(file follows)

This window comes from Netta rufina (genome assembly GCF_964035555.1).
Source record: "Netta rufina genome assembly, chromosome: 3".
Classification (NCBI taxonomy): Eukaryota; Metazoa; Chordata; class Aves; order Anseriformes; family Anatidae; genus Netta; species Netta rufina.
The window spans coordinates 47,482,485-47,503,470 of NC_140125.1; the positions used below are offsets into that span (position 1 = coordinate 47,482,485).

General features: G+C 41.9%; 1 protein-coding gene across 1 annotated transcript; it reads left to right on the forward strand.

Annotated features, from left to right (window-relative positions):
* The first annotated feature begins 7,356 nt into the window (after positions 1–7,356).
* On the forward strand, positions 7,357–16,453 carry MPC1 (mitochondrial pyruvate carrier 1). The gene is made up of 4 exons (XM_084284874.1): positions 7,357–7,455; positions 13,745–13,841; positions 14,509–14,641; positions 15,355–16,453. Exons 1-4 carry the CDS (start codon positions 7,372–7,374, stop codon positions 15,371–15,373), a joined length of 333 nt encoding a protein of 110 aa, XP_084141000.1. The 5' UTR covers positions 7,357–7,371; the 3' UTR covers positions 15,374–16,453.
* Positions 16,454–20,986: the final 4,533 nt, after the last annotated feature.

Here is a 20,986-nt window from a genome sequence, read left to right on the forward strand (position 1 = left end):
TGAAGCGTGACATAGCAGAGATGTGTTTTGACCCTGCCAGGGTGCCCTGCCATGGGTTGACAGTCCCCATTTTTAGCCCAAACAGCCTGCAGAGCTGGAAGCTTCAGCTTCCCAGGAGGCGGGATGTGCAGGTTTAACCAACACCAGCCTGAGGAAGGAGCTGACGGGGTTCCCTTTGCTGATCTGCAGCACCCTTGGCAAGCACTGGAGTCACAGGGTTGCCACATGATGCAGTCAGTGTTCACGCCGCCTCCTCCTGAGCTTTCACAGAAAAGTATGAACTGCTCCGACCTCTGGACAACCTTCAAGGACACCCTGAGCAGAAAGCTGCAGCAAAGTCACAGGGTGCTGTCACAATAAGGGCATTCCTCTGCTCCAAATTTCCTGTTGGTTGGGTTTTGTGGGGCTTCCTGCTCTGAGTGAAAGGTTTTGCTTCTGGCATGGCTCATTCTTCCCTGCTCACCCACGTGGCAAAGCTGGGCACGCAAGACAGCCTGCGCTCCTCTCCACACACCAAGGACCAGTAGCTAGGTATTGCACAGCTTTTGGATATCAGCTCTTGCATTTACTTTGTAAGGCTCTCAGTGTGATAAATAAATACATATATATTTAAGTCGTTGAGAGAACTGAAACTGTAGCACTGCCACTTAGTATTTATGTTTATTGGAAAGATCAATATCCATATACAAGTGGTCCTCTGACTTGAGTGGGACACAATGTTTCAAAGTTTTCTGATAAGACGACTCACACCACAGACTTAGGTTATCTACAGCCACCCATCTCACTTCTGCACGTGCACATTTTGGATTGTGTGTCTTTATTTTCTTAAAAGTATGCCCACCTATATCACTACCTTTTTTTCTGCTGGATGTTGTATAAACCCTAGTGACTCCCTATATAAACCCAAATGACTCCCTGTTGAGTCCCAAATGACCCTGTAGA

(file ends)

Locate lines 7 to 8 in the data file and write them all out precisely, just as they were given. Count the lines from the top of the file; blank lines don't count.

* The first annotated feature begins 7,356 nt into the window (after positions 1–7,356).
* On the forward strand, positions 7,357–16,453 carry MPC1 (mitochondrial pyruvate carrier 1). The gene is made up of 4 exons (XM_084284874.1): positions 7,357–7,455; positions 13,745–13,841; positions 14,509–14,641; positions 15,355–16,453. Exons 1-4 carry the CDS (start codon positions 7,372–7,374, stop codon positions 15,371–15,373), a joined length of 333 nt encoding a protein of 110 aa, XP_084141000.1. The 5' UTR covers positions 7,357–7,371; the 3' UTR covers positions 15,374–16,453.